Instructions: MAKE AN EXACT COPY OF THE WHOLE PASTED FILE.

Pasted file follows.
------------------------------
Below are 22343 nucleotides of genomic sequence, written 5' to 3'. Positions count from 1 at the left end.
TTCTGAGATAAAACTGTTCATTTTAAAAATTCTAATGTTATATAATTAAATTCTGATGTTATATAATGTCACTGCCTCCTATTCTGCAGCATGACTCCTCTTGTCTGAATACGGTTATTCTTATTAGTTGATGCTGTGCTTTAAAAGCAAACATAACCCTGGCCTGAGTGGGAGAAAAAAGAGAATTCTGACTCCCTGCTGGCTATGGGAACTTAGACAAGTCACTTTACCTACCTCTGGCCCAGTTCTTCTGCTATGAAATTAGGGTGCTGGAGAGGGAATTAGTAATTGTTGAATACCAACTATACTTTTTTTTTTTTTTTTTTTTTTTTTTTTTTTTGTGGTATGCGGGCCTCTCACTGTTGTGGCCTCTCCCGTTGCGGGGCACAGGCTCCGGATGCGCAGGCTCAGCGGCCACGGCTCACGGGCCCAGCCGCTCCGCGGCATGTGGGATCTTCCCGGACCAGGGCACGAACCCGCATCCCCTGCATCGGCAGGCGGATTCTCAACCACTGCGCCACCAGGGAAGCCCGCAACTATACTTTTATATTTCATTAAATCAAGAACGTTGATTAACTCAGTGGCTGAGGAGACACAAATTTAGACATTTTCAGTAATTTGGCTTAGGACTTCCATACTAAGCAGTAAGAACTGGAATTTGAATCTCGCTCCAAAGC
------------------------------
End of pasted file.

Below are 22343 nucleotides of genomic sequence, written 5' to 3'. Positions count from 1 at the left end.
TTCTGAGATAAAACTGTTCATTTTAAAAATTCTAATGTTATATAATTAAATTCTGATGTTATATAATGTCACTGCCTCCTATTCTGCAGCATGACTCCTCTTGTCTGAATACGGTTATTCTTATTAGTTGATGCTGTGCTTTAAAAGCAAACATAACCCTGGCCTGAGTGGGAGAAAAAAGAGAATTCTGACTCCCTGCTGGCTATGGGAACTTAGACAAGTCACTTTACCTACCTCTGGCCCAGTTCTTCTGCTATGAAATTAGGGTGCTGGAGAGGGAATTAGTAATTGTTGAATACCAACTATACTTTTTTTTTTTTTTTTTTTTTTTTTTTTTTTTGTGGTATGCGGGCCTCTCACTGTTGTGGCCTCTCCCGTTGCGGGGCACAGGCTCCGGATGCGCAGGCTCAGCGGCCACGGCTCACGGGCCCAGCCGCTCCGCGGCATGTGGGATCTTCCCGGACCAGGGCACGAACCCGCATCCCCTGCATCGGCAGGCGGATTCTCAACCACTGCGCCACCAGGGAAGCCCGCAACTATACTTTTATATTTCATTAAATCAAGAACGTTGATTAACTCAGTGGCTGAGGAGACACAAATTTAGACATTTTCAGTAATTTGGCTTAGGACTTCCATACTAAGCAGTAAGAACTGGAATTTGAATCTCGCTCCAAAGC